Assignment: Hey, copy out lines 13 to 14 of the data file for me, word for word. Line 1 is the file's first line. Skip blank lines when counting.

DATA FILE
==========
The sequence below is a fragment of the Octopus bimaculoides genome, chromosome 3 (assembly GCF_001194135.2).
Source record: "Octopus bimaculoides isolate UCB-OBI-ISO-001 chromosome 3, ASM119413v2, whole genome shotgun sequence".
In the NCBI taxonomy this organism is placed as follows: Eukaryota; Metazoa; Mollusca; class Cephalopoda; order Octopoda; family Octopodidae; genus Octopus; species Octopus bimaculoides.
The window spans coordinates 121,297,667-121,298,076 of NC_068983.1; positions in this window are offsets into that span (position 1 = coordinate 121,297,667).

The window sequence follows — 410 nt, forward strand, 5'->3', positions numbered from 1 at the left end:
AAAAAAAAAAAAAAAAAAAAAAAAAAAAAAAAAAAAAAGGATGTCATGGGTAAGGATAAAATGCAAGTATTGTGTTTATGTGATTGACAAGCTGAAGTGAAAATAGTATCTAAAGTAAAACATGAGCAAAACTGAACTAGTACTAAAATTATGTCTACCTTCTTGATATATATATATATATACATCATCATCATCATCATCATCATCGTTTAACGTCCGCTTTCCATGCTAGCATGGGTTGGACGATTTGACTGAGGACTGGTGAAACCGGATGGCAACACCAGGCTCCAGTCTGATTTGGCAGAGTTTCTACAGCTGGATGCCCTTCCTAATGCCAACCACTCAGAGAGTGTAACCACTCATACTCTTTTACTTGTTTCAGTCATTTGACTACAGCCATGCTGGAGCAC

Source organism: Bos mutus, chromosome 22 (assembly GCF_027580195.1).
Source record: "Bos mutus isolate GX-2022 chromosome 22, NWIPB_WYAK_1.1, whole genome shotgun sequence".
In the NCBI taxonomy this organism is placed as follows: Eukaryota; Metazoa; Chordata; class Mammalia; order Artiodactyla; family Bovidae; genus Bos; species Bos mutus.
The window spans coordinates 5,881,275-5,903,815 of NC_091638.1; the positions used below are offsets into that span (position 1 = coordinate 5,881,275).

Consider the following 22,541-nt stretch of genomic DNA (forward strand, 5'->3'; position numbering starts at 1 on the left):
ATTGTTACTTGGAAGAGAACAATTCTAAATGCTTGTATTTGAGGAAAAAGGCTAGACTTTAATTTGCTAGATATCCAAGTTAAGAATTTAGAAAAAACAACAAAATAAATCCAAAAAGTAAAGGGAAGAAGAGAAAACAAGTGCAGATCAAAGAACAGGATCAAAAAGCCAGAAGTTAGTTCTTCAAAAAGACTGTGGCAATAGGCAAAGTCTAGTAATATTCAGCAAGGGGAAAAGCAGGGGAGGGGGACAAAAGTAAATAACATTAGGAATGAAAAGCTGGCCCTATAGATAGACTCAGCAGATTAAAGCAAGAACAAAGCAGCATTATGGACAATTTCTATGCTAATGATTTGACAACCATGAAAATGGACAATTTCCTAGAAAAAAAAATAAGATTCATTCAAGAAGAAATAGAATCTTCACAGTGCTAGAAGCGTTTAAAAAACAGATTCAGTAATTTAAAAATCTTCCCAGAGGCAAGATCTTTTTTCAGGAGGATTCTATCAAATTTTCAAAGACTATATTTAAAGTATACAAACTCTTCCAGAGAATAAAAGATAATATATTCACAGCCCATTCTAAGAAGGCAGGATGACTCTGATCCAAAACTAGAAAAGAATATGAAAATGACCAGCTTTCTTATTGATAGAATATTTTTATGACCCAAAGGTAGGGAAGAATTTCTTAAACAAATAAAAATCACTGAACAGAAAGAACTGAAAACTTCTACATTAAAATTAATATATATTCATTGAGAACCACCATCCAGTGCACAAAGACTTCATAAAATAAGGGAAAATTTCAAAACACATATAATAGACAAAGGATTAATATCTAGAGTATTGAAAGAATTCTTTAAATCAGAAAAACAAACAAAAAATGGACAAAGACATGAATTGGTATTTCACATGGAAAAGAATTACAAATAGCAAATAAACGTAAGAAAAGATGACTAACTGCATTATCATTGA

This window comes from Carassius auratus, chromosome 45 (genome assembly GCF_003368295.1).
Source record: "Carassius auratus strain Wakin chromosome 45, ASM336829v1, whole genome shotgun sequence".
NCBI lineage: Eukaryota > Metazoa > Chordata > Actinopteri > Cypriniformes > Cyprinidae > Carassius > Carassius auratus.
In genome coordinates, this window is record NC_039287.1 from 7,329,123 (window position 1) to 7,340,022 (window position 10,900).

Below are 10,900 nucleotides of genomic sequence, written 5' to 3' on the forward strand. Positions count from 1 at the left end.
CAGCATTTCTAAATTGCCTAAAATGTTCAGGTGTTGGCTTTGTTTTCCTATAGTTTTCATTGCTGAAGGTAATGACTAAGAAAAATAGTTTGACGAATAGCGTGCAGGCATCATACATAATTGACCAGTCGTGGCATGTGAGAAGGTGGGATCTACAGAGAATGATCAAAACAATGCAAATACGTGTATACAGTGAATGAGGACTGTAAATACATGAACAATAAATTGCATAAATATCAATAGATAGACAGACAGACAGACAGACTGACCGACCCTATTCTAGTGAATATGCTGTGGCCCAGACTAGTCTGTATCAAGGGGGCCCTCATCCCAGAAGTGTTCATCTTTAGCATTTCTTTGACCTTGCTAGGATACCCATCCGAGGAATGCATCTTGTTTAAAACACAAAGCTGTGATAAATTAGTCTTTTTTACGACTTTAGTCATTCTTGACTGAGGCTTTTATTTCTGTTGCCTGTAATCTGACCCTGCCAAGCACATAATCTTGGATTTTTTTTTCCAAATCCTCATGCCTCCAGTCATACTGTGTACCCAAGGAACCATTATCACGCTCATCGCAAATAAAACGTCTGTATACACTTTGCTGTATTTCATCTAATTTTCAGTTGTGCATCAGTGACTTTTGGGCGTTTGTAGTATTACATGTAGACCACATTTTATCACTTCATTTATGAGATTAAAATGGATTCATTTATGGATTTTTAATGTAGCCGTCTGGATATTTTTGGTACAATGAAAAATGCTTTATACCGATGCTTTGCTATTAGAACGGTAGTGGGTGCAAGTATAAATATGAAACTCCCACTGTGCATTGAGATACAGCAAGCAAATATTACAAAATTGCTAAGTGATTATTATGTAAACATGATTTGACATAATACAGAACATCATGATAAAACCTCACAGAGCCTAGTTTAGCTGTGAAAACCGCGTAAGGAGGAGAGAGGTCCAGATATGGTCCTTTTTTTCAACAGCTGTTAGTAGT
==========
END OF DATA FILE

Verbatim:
This window comes from Carassius auratus, chromosome 45 (genome assembly GCF_003368295.1).
Source record: "Carassius auratus strain Wakin chromosome 45, ASM336829v1, whole genome shotgun sequence".